Sep 16, 2020
EU top official proposes new 2030 target to reduce emissions
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BRUSSELS (AP) — The European Union’s top official on Wednesday proposed a more ambitious target for cutting greenhouse emissions in Europe, setting a reduction goal of 55% by 2030, significantly higher than the current target of 40%.
Speaking in the European Parliament, EU Commission President Ursula Von der Leyen said the new target will be “too much for some and not enough for others,” but should help the 27-nation bloc achieve climate neutrality by 2050.
“Our economy and industry can manage this, and they want it, too,” Von der Leyen said as she set out her priorities for the year ahead in her first State of the Union address to EU lawmakers.
EU leaders agreed last year to make the bloc’s economy carbon neutral by the middle of the century.
Von der Leyen added that she wants 37% of the €750 billion coronavirus recovery fund adopted by EU countries this summer to be spent on environmental objectives, and that 30% of the fund should be raised through “green” bonds, whose proceeds are meant to have a positive impact on the environment.
The EU also plans to dedicate a quarter of its budget to tackling climate change and to work to shift 1 trillion euros ($1.1 trillion) in investment toward making the EU’s economy more environmentally friendly over the next 10 years.
According to the EU, its greenhouse gas emissions already decreased by 23% between 1990 and 2018, with the economy growing by 61% in that period.
World leaders agreed five years ago in Paris to keep global warming below 3.6 degrees Fahrenheit, ideally no more than 2.7 F by the end of the century. Scientists say countries will miss both of those goals by a wide margin unless drastic steps are taken to begin cutting greenhouse gas emissions.
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Florida governor reopening state's economy despite spread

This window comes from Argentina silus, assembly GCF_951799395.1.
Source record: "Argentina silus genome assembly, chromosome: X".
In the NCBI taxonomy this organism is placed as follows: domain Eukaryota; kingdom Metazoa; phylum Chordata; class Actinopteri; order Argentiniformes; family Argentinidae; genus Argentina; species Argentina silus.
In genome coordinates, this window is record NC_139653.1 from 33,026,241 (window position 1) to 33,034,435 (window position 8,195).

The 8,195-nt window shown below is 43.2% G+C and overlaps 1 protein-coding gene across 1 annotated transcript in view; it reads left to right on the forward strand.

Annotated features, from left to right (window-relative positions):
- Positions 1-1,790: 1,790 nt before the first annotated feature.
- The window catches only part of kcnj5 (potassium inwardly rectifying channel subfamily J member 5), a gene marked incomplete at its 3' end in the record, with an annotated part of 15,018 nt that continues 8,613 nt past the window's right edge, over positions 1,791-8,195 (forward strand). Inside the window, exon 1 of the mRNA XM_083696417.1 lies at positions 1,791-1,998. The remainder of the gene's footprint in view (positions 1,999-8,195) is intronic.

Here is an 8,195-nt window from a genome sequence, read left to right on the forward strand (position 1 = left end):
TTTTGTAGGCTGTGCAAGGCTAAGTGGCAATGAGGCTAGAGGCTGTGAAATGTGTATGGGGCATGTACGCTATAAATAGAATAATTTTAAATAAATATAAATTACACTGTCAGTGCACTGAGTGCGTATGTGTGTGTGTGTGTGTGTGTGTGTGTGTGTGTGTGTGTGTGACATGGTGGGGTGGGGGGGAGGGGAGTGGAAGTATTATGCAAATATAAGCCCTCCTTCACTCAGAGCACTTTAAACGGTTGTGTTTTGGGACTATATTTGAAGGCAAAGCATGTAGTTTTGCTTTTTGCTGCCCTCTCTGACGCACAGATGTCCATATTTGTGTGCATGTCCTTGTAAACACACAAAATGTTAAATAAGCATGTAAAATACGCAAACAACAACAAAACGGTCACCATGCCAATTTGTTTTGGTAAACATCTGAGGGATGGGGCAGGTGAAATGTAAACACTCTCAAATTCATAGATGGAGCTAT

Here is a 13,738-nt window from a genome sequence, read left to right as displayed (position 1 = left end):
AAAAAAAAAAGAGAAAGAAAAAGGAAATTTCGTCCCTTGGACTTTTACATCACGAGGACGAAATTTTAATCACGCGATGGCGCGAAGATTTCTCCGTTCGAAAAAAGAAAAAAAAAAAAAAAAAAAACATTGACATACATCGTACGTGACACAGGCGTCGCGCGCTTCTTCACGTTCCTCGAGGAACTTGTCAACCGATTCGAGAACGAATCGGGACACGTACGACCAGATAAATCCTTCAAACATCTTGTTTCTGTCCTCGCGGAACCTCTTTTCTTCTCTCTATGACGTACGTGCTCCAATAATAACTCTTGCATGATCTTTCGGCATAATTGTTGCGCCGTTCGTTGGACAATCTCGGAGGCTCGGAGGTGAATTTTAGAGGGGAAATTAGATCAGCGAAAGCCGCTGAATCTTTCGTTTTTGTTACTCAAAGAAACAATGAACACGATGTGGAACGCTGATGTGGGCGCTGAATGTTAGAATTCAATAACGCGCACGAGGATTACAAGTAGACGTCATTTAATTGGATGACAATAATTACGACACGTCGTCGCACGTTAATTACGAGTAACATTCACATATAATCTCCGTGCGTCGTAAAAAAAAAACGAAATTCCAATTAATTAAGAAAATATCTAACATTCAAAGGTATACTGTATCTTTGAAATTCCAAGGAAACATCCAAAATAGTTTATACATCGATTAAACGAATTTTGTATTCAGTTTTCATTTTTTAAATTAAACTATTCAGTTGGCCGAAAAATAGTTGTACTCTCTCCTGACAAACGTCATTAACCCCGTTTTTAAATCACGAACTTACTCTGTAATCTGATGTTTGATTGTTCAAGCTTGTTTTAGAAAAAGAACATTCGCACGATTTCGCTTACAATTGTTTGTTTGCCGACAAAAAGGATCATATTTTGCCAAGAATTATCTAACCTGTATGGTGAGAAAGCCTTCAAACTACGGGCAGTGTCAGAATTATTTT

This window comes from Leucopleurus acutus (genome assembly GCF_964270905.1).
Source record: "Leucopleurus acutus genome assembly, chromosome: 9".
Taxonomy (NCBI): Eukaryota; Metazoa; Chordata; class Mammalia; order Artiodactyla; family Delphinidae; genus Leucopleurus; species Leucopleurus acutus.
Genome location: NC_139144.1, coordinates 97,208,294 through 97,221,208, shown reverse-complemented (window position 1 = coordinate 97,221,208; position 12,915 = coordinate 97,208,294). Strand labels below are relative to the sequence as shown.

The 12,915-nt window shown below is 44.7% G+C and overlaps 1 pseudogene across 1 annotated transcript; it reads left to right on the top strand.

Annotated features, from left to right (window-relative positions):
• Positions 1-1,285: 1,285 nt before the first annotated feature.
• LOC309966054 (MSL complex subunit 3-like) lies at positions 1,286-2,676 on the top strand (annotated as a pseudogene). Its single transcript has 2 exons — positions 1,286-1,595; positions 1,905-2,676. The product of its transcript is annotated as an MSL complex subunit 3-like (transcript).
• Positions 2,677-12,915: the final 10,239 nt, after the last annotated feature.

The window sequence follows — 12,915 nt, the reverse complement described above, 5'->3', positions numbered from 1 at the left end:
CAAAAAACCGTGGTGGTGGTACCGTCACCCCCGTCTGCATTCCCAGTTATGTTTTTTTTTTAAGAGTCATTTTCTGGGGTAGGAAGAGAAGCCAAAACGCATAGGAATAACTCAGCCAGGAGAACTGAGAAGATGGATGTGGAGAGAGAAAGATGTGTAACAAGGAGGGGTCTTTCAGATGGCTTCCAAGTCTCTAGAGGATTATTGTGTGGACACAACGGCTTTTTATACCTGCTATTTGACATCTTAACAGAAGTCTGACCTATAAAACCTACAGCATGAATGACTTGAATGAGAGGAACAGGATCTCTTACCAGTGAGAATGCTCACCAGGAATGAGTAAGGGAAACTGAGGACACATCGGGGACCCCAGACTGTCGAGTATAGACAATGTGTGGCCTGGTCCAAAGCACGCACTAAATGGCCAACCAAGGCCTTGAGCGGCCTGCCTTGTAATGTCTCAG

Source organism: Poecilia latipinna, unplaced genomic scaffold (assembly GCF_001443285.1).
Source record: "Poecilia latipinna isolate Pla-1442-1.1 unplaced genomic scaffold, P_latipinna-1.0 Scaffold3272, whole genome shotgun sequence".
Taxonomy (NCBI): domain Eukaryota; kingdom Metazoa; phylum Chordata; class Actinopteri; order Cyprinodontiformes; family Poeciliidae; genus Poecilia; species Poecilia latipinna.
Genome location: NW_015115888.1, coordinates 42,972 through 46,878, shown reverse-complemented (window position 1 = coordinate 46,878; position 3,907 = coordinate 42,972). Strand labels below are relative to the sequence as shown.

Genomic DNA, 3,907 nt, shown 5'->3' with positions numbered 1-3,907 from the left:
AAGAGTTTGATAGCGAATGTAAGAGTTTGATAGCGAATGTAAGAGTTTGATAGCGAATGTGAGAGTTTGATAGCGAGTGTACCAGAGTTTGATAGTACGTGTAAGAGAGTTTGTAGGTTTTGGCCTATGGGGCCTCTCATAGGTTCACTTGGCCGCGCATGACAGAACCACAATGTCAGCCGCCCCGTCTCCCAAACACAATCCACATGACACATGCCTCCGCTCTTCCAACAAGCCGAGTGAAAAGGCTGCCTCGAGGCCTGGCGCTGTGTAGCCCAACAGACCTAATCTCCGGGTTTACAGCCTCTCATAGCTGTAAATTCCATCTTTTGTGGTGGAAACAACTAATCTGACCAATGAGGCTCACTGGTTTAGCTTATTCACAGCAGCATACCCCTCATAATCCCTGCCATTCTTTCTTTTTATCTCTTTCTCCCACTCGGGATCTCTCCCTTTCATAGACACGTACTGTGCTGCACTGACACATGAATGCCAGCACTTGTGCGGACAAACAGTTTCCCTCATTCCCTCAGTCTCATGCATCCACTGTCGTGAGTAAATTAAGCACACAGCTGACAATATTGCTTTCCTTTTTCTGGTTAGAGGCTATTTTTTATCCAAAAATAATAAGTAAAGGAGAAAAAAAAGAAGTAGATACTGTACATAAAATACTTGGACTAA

The Republican governor's move is sure to stoke debate in a politically crucial state, where the pandemic has become intertwined with the upcoming presidential election. DeSantis is a major ally of President Donald Trump.
DeSantis took the action even as he acknowledged that the pandemic was far from over.
Florida has long been a COVID-19 hotspot, with nearly 700,000 people infected by the virus since the pandemic began in March. Nearly 14,000 Floridians have died.
Since the state’s number of cases peaked in July, the number of new infections have steadily declined.
The outbreak prompted the governor to close bars and nightclubs, and restricted restaurants to take-out dining for months. Amusement parks ground to a halt.
The closures battered the economy, leaving hundreds of thousands of Floridians unemployed.
DeSantis has slowly reopened the state for business since then, allowing restaurants and bars to reopen at half capacity, even as the pandemic continues to spread.
Florida added 2,847 confirmed coronavirus cases on Friday, pushing the statewide total since March 1 to 695,887. The state also announced 120 new virus deaths, pushing its total to 14,038. Hospitalizations declined by 34 to 2,137 people.
The governor’s announcement Friday would allow restaurants across the state to immediately reopen at full capacity — and would bar cities and counties from ordering restaurants to close, unless they can justify a closure for economic or health reasons.
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